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Several studies over the past few years have linked pesiticides called neonicotinoids to Colony Collapse Disorder (CCD), the disease causing large honeybee die-offs in the United States and Europe. Now, a new European study points the finger at neonics, as they’re called, for bird declines as well.

A team of Dutch researchers compared data from two long-term monitoring programs in the Netherlands—bird populations and environmental water quality—for the years 2003-2009. The scientists specifically selected 15 species of insect-eating farmland birds and tested whether imidacloprid, the most commonly used neonicotinoid compound, is affecting the abundance of these birds.

The team discovered that, sure enough, bird population declines were strongly correlated with the concentration of imidacloprid in the water. According to the study, published last month in Nature,

At imidacloprid concentrations of more than 20 nanograms per litre, bird populations tended to decline by 3.5 percent on average annually. Additional analyses revealed that this spatial pattern of decline appeared only after the introduction of imidacloprid to the Netherlands, in the mid-1990s.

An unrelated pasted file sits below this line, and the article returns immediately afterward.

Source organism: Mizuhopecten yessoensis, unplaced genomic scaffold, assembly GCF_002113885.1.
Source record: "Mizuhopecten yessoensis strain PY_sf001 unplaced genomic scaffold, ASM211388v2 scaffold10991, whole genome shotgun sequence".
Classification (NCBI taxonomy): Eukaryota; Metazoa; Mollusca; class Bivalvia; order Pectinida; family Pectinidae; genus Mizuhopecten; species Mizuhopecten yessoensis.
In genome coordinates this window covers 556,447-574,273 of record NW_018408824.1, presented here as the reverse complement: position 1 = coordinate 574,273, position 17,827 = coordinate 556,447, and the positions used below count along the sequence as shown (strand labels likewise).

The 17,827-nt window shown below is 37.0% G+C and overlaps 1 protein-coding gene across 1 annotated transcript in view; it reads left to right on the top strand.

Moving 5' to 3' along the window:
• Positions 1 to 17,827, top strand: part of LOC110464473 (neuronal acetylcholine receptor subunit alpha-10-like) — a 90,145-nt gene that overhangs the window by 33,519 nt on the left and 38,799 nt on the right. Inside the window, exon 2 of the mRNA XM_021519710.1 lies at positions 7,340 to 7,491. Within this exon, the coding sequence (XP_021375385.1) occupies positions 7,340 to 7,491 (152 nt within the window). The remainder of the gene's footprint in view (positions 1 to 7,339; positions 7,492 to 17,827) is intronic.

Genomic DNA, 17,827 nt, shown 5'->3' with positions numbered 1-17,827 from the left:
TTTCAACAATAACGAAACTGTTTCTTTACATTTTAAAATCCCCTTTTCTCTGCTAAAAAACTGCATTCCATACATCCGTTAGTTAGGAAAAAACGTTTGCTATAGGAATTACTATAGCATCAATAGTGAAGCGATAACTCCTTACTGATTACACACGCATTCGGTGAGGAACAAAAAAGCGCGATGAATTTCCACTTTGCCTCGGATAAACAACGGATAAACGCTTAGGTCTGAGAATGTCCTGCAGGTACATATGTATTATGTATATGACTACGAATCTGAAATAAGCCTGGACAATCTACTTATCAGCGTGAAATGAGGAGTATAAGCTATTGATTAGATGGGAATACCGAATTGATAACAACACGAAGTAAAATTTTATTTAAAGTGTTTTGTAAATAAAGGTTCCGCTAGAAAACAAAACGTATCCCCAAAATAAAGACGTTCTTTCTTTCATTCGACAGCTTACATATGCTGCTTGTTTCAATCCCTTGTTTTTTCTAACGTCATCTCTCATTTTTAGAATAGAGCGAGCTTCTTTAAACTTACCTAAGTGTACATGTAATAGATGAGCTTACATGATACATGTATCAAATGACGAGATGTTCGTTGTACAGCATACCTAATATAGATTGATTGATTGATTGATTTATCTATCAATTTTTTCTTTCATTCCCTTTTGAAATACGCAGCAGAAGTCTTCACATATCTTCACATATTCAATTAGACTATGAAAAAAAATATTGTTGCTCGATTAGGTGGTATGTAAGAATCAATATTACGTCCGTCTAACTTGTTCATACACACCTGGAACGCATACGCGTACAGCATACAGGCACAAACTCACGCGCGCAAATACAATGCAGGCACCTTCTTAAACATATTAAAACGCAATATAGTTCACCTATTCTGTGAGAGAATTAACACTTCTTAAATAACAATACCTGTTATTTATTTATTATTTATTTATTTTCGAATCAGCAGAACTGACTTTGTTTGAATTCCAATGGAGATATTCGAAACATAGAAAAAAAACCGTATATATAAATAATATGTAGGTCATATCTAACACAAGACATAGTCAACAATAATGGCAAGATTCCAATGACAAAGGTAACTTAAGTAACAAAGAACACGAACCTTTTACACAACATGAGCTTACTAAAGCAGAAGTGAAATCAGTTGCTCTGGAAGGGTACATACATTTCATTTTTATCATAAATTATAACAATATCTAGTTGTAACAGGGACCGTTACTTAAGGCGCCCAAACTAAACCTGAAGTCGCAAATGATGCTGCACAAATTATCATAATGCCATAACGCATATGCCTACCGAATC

The scientists link the bird decline to lack of food. Insects constitute a substantial part of the diet of many bird species during the breeding season and are important for raising offspring. Nine of the 15 species investigated exclusively eat insects, and all species feed insects to their young, which supports the theory that pesticide use is negatively impacting bird populations through depletion of their food sources.

However, the scientists don’t rule out the possibility that the birds could be ingesting the pesticide directly—either through their insect meals or eating seeds coated with imidacloprid, either of which could kill the birds. The study authors suggest that not only do we have more to learn on the effects of this pesticide, but that “Future legislation should take into account the potential cascading effects of neonicotinoids on ecosystems.” The European Union currently has a two-year moratorium on neonics, and last week the U.S. Fish and Wildlife Service placed a ban on the pesticide in National Wildlife Refuges. Small steps to fight a potentially big issue…

Image: Jouke Altenburg, Radboud University

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